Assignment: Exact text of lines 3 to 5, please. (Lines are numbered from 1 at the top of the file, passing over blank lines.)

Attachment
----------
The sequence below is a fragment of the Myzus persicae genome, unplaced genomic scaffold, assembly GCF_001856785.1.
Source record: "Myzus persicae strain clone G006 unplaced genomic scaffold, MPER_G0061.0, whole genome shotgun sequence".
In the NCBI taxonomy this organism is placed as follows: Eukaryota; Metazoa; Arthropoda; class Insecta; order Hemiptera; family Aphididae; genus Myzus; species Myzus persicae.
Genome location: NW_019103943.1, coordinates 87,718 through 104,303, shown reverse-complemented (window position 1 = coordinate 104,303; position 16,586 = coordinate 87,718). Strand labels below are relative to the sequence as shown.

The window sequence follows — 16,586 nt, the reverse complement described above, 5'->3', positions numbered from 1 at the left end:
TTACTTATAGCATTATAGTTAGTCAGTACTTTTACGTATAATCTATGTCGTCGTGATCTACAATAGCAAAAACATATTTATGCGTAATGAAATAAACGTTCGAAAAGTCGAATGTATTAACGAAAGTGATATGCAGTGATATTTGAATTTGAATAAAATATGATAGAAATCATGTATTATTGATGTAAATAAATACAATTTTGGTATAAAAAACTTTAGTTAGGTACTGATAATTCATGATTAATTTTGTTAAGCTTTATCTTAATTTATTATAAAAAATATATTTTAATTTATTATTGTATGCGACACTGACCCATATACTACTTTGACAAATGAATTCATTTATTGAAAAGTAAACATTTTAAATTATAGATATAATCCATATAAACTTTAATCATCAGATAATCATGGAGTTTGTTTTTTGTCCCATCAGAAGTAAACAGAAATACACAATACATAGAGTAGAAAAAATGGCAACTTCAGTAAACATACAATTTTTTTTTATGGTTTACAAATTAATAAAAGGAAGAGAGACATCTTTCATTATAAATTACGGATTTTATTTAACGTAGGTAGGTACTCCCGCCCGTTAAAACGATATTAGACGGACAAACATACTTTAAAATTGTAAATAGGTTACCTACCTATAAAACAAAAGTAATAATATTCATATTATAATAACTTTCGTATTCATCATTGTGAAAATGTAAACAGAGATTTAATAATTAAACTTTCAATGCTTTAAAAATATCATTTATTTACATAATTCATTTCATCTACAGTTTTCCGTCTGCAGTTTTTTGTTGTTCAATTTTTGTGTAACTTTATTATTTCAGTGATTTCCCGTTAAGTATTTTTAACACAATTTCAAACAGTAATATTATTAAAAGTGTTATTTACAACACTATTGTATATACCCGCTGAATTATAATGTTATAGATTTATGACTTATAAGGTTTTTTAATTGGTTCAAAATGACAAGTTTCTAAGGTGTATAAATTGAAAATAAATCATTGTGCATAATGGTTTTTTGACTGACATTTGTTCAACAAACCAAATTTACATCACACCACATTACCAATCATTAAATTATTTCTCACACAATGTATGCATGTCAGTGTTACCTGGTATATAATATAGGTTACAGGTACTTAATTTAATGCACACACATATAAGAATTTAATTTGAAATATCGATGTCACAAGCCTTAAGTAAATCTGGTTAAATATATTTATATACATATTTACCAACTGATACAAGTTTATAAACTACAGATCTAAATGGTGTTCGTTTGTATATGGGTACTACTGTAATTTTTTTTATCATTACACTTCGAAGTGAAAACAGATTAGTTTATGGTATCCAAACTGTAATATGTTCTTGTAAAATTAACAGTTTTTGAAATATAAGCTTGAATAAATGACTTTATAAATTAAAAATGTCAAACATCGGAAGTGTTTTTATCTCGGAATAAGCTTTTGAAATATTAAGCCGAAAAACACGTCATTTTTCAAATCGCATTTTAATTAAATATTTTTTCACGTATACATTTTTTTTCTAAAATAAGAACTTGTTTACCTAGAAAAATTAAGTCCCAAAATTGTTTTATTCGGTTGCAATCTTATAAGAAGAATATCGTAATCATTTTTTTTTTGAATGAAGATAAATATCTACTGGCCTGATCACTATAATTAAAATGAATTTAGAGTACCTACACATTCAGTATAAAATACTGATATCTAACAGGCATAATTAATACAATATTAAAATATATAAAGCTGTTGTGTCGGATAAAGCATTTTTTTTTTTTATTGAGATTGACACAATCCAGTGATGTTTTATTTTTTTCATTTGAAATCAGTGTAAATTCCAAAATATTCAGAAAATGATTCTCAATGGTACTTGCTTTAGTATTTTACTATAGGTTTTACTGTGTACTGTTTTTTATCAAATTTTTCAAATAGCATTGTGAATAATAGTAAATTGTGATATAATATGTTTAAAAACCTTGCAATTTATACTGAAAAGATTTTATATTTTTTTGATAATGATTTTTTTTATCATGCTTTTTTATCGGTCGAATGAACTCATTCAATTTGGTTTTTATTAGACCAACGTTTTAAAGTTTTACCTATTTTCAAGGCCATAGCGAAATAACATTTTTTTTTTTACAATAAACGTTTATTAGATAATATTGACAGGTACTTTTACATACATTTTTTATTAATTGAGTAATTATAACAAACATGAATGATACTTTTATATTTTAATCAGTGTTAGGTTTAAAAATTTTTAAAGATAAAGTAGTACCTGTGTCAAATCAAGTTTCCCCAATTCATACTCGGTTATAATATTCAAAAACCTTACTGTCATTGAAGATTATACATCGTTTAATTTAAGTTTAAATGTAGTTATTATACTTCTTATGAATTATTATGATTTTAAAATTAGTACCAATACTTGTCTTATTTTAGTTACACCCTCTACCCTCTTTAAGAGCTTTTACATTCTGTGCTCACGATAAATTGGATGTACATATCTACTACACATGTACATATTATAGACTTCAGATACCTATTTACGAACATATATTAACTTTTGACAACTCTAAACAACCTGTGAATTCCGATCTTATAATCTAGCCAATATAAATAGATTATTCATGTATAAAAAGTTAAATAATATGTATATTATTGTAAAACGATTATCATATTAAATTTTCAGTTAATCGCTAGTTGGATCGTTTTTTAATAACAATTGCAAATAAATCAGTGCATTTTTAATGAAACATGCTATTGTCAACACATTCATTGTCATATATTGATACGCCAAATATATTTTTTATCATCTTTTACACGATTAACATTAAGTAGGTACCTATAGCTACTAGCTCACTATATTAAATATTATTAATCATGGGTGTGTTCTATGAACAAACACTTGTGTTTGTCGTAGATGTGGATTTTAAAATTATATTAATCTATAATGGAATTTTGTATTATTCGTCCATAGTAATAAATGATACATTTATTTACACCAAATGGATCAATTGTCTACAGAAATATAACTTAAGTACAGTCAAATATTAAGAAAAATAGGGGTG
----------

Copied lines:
In the NCBI taxonomy this organism is placed as follows: Eukaryota; Metazoa; Arthropoda; class Insecta; order Hemiptera; family Aphididae; genus Myzus; species Myzus persicae.
Genome location: NW_019103943.1, coordinates 87,718 through 104,303, shown reverse-complemented (window position 1 = coordinate 104,303; position 16,586 = coordinate 87,718). Strand labels below are relative to the sequence as shown.

The window sequence follows — 16,586 nt, the reverse complement described above, 5'->3', positions numbered from 1 at the left end: